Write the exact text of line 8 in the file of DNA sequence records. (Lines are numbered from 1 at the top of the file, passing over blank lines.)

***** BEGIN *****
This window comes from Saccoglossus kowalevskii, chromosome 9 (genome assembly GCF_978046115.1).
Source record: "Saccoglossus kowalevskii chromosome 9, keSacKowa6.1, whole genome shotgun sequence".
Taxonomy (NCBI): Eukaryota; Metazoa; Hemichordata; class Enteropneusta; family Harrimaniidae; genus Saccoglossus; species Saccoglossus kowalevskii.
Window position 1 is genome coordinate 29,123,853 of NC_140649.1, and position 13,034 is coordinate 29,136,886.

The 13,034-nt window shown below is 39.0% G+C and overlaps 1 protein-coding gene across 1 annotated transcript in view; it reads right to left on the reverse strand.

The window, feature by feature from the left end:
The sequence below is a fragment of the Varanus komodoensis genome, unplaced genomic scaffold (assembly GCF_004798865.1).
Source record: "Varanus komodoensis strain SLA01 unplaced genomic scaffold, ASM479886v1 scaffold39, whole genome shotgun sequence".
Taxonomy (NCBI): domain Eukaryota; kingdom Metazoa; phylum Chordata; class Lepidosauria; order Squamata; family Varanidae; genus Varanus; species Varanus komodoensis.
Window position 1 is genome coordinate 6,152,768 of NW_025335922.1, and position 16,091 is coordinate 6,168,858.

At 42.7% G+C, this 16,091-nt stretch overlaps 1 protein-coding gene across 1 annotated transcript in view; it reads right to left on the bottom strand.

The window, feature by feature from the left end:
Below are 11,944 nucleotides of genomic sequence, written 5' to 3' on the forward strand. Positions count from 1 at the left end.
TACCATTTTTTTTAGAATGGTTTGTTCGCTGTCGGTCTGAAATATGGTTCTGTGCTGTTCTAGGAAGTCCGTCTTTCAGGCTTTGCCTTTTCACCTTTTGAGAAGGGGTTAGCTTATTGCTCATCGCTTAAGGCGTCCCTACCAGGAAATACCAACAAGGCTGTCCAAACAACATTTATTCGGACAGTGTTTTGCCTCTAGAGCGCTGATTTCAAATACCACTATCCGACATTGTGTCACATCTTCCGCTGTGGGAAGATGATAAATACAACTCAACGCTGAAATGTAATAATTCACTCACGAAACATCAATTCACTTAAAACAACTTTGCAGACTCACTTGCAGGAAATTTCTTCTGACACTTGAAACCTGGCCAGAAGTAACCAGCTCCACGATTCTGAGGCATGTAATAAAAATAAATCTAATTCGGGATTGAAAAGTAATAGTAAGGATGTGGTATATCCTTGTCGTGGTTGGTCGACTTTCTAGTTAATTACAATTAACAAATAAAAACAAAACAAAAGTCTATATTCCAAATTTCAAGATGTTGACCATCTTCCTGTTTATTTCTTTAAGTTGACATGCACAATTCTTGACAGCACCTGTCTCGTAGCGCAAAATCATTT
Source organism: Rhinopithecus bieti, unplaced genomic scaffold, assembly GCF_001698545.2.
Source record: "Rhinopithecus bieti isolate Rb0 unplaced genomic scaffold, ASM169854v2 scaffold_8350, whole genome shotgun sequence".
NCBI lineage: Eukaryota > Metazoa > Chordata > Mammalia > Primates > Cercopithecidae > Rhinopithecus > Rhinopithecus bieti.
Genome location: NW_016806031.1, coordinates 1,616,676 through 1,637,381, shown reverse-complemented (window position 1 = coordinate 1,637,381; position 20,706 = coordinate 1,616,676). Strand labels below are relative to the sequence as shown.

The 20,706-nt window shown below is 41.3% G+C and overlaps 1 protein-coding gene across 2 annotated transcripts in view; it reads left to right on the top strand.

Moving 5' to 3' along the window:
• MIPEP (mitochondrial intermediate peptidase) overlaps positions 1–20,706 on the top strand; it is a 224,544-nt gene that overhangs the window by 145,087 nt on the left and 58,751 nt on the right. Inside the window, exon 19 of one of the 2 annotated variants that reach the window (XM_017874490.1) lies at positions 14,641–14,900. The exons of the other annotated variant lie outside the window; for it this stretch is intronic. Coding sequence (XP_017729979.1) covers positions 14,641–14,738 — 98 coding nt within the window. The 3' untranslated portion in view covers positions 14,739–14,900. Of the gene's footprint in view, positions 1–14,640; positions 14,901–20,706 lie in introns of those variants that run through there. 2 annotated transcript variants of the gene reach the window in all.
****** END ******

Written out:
Source record: "Varanus komodoensis strain SLA01 unplaced genomic scaffold, ASM479886v1 scaffold39, whole genome shotgun sequence".